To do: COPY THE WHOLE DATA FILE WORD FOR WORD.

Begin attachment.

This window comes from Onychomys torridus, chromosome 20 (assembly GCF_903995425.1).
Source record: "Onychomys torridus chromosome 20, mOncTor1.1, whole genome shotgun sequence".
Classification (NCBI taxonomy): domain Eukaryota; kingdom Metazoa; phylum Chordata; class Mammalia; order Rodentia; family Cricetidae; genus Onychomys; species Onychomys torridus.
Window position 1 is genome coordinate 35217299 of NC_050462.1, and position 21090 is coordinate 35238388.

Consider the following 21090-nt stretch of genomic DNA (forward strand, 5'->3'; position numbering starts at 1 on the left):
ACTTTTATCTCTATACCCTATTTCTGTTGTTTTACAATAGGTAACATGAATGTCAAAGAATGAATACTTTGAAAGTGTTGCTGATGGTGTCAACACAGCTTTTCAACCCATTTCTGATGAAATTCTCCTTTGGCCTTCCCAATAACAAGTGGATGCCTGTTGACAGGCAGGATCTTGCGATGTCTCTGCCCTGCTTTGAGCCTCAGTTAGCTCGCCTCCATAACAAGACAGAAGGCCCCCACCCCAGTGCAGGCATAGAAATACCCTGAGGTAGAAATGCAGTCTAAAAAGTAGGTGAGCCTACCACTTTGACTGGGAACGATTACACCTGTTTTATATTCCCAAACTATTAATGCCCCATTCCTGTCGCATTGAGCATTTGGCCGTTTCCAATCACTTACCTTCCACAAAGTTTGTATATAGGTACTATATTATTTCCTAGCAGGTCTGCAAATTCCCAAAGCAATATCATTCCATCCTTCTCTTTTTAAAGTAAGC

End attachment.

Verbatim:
This window comes from Onychomys torridus, chromosome 20 (assembly GCF_903995425.1).
Source record: "Onychomys torridus chromosome 20, mOncTor1.1, whole genome shotgun sequence".
Classification (NCBI taxonomy): domain Eukaryota; kingdom Metazoa; phylum Chordata; class Mammalia; order Rodentia; family Cricetidae; genus Onychomys; species Onychomys torridus.
Window position 1 is genome coordinate 35217299 of NC_050462.1, and position 21090 is coordinate 35238388.

Consider the following 21090-nt stretch of genomic DNA (forward strand, 5'->3'; position numbering starts at 1 on the left):
ACTTTTATCTCTATACCCTATTTCTGTTGTTTTACAATAGGTAACATGAATGTCAAAGAATGAATACTTTGAAAGTGTTGCTGATGGTGTCAACACAGCTTTTCAACCCATTTCTGATGAAATTCTCCTTTGGCCTTCCCAATAACAAGTGGATGCCTGTTGACAGGCAGGATCTTGCGATGTCTCTGCCCTGCTTTGAGCCTCAGTTAGCTCGCCTCCATAACAAGACAGAAGGCCCCCACCCCAGTGCAGGCATAGAAATACCCTGAGGTAGAAATGCAGTCTAAAAAGTAGGTGAGCCTACCACTTTGACTGGGAACGATTACACCTGTTTTATATTCCCAAACTATTAATGCCCCATTCCTGTCGCATTGAGCATTTGGCCGTTTCCAATCACTTACCTTCCACAAAGTTTGTATATAGGTACTATATTATTTCCTAGCAGGTCTGCAAATTCCCAAAGCAATATCATTCCATCCTTCTCTTTTTAAAGTAAGC